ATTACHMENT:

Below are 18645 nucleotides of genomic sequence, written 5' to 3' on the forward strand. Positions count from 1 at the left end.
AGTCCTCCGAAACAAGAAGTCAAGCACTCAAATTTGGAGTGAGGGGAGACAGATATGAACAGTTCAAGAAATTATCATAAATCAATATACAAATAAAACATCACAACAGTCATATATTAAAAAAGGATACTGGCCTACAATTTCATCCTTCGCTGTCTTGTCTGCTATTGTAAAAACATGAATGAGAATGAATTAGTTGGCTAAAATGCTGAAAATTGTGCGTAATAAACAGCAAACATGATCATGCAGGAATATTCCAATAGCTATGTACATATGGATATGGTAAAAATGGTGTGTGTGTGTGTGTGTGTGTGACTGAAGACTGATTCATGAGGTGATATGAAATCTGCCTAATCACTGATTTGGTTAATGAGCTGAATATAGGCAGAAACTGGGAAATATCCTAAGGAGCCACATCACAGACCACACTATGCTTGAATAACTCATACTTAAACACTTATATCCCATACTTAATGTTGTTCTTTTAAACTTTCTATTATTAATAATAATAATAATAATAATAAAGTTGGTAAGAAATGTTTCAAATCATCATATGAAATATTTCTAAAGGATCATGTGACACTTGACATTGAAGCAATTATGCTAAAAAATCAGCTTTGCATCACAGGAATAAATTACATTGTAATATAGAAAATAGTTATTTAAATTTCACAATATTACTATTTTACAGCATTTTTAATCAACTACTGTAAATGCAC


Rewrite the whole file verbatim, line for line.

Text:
Below are 18645 nucleotides of genomic sequence, written 5' to 3' on the forward strand. Positions count from 1 at the left end.
AGTCCTCCGAAACAAGAAGTCAAGCACTCAAATTTGGAGTGAGGGGAGACAGATATGAACAGTTCAAGAAATTATCATAAATCAATATACAAATAAAACATCACAACAGTCATATATTAAAAAAGGATACTGGCCTACAATTTCATCCTTCGCTGTCTTGTCTGCTATTGTAAAAACATGAATGAGAATGAATTAGTTGGCTAAAATGCTGAAAATTGTGCGTAATAAACAGCAAACATGATCATGCAGGAATATTCCAATAGCTATGTACATATGGATATGGTAAAAATGGTGTGTGTGTGTGTGTGTGTGTGACTGAAGACTGATTCATGAGGTGATATGAAATCTGCCTAATCACTGATTTGGTTAATGAGCTGAATATAGGCAGAAACTGGGAAATATCCTAAGGAGCCACATCACAGACCACACTATGCTTGAATAACTCATACTTAAACACTTATATCCCATACTTAATGTTGTTCTTTTAAACTTTCTATTATTAATAATAATAATAATAATAATAAAGTTGGTAAGAAATGTTTCAAATCATCATATGAAATATTTCTAAAGGATCATGTGACACTTGACATTGAAGCAATTATGCTAAAAAATCAGCTTTGCATCACAGGAATAAATTACATTGTAATATAGAAAATAGTTATTTAAATTTCACAATATTACTATTTTACAGCATTTTTAATCAACTACTGTAAATGCAC